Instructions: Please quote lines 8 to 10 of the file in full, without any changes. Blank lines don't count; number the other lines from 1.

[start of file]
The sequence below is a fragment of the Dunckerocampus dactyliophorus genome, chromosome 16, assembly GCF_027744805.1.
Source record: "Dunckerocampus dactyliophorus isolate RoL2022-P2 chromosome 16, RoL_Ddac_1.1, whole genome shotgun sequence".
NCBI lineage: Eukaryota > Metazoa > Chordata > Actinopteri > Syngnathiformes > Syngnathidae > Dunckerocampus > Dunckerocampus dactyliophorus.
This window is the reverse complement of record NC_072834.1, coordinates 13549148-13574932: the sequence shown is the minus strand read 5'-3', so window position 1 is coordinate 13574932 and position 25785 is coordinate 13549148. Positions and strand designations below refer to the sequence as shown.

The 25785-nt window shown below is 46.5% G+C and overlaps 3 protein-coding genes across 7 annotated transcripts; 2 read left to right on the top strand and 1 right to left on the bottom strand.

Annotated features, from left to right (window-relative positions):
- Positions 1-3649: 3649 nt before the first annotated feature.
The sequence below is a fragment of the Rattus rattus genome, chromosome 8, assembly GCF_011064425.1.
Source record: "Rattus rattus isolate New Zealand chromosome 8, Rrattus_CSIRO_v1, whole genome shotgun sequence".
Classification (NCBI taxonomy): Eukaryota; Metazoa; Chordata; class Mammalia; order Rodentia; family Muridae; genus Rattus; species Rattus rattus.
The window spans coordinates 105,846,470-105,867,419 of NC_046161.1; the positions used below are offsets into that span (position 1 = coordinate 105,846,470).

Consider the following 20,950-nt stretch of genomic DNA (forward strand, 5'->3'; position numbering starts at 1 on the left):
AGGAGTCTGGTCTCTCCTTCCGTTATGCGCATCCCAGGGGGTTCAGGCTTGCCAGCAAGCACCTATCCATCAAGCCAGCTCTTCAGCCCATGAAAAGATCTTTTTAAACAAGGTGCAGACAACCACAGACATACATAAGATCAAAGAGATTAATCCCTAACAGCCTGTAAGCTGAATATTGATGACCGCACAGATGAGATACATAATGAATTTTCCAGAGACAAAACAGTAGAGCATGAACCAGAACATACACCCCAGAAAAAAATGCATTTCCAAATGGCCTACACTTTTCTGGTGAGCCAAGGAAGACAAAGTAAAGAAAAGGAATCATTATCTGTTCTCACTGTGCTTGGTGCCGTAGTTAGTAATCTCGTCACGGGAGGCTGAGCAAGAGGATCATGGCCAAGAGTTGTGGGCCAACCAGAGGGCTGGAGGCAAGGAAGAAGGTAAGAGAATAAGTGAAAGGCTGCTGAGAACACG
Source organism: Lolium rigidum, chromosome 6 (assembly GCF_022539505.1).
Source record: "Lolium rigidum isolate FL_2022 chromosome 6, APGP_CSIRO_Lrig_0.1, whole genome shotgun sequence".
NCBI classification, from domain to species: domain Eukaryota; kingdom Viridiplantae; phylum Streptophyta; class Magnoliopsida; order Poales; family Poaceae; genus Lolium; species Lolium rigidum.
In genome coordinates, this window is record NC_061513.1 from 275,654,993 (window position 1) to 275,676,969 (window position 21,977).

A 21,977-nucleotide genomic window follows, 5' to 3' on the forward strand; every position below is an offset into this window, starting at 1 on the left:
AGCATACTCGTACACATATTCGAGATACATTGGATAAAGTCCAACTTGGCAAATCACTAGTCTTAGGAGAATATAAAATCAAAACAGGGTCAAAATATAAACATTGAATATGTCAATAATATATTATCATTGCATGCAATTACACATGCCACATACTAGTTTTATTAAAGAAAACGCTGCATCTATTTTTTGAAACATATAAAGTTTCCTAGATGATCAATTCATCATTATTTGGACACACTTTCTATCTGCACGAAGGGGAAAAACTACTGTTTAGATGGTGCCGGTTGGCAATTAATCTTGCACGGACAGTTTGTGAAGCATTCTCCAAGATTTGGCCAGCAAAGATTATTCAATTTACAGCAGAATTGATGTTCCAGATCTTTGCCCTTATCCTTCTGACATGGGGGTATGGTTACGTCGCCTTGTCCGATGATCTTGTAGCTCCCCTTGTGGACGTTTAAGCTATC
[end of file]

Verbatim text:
The sequence below is a fragment of the Rattus rattus genome, chromosome 8, assembly GCF_011064425.1.
Source record: "Rattus rattus isolate New Zealand chromosome 8, Rrattus_CSIRO_v1, whole genome shotgun sequence".
Classification (NCBI taxonomy): Eukaryota; Metazoa; Chordata; class Mammalia; order Rodentia; family Muridae; genus Rattus; species Rattus rattus.